Pound-to-Euro Week Ahead: Charts Point Higher but CNY Stocks and Coronavirus in Driving Seat

- GBP/EUR charts point toward an extension of current rally.

- As key levels overcome after BoE leaves rates unchanged.

- Cratering CNY stocks may spook global markets Monday.

- And GBP bond yields are elevated, vulnerable this week.

- While EUR to benefit from contagion of coronavirus fears.

- EUR lifted by emerging market fallout, could threaten GBP.

- Coronavirus uncertainty could sideline traders, lift volatility.

- Market to mull eventual policy response from China et al.

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- GBP/EUR Spot rate: 1.1899, up 0.37% last week

- Indicative bank rates for transfers: 1.1585-1.1669

- Transfer specialist indicative rates: 1.1723-1.1795 >> Get your quote now

The Pound was the best performing major currency last week and is tipped by technical analysts to advance on the Euro over the coming days, although fundamental risks include a likely Monday collapse in Chinese stock markets and elevated British bond yields that might be due a correction. 

Pound Sterling gained 0.37% over the Euro last week after a Bank of England (BoE) decision to leave rates at 0.75% Thursday, in what turned out to be not nearly as close a call as markets had thought it would.

And studies of the charts suggest further gains are ahead, although these signals could easily be overlooked by traders.

Chinese stock markets reopen on Sunday after a week-long holiday and this will be the first opportunity for locals to respond to last week's developments in the coronavirus outbreak, which has brought the country to a standstill and threatens to cripple the economy in the first quarter.

The scale of the response will be telling of the level of panic within China and if declines in major equity benchmarks are more severe than the 6-10% falls indicated by proxies for Chinese assets this last week, then it may spook investors the world over throughout Monday's session. The Peoples' Bank of China (PBOC) has said it will inject 1.2 trillion yuan (£130 billion) of cash into the financial system via reverse-repurchase operations in a bid to ease any 'liquidity' or cash shortages.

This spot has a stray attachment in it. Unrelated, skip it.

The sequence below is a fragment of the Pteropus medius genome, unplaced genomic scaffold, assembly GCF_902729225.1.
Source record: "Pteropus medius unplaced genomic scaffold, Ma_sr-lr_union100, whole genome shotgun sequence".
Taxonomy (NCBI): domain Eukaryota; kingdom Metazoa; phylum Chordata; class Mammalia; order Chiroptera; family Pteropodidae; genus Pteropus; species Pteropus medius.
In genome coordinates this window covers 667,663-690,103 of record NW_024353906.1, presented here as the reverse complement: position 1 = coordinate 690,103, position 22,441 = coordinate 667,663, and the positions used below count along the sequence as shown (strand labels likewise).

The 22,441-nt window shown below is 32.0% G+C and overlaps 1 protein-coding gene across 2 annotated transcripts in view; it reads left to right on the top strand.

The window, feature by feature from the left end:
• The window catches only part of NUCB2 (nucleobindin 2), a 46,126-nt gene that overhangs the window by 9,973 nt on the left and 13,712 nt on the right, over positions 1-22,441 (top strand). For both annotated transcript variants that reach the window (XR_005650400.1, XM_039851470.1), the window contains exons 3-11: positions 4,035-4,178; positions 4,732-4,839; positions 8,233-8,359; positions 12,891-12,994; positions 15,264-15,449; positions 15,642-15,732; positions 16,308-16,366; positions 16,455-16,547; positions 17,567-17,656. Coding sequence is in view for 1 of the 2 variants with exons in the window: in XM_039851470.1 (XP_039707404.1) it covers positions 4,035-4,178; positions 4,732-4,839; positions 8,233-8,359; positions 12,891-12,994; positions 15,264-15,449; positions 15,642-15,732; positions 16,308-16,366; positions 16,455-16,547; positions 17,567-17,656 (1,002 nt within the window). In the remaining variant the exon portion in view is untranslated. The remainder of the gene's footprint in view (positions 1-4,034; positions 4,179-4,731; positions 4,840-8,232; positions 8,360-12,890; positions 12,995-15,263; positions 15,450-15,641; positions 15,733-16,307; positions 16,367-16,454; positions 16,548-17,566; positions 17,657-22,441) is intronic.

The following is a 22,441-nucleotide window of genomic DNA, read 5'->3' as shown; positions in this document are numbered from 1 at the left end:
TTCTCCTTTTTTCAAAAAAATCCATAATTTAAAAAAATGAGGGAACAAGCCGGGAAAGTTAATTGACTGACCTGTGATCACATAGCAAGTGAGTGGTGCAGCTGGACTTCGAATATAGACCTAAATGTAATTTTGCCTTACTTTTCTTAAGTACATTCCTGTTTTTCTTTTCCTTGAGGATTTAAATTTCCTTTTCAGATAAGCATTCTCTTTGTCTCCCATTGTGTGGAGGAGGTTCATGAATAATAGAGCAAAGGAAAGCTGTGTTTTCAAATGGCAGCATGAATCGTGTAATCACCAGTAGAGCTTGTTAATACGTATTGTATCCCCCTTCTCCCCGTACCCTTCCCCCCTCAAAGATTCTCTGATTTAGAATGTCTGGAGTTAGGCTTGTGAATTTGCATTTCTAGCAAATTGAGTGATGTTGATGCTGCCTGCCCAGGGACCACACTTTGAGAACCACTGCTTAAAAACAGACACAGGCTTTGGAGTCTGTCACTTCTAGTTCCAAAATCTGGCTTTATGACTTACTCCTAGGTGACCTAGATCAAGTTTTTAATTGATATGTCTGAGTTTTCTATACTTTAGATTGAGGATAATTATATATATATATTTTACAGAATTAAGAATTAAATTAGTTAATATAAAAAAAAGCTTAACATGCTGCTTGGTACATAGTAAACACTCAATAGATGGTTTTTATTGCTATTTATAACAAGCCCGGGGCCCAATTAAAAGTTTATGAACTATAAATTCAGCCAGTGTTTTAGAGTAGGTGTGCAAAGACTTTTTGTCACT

Above: Pound-to-Euro rate shown at 4-hour intervals, alongside 2-year GB bond yield (orange).

Karen Jones, head of technical analysis for currencies, commodities and bonds at Commerzbank says the Pound has successfully broken through the 20-day and 55-day moving average resistance levels at 1.1785 and 1.1764.

And now, attention turns to the 1.1933 target. This coincides with the 61.8% retracement of the Pound's December-January decline which guards the next target that is located around 1.2137-1.2156.

Jones says the Euro should remain "under overall pressure" now the GBP/EUR rate has successfully bounced off the 1.1614 support area.

Robin Wilkin, a cross asset strategist at Lloyds Bank, says the movements in the GBP/EUR exchange rate following the Bank of England's decision to keep interest rates unchanged are bullish, noting the pair had found buying interest at the pivot support around 1.1778.

Wilkin says a break of 1.1911 will prompt a further strengthening to 1.1980.

Technicals studies may be pointing the Pound higher but these signals could easily be overlooked given the rapid spread of coronavirus inside China and elsewhere, which is the only story that matters for markets this week.

Pandemonium in emerging market currencies can lift the Euro-to-Dollar rate sharply, as it did throughout Friday, and if such moves are not matched by the Pound-to-Dollar rate they will almost certainly lead the GBP/EUR pair lower. 

Above: Pound-to-Euro rate shown at daily intervals.


Pound Sterling: What to Watch

The Pound outperformed last week owing to the BoE's decision to leave rates on hold which insulated Sterling from the fallout over coronavirus, although such protection is far from guaranteed in the week ahead. 

Last Thursday's BoE decision to leave Bank Rate unchanged at 0.75% has lifted short-term British bond yields in moves that could easily prove to be unsustainable, and any reversal of them could weigh on the Pound in a week that's devoid of major economic data releases from the UK.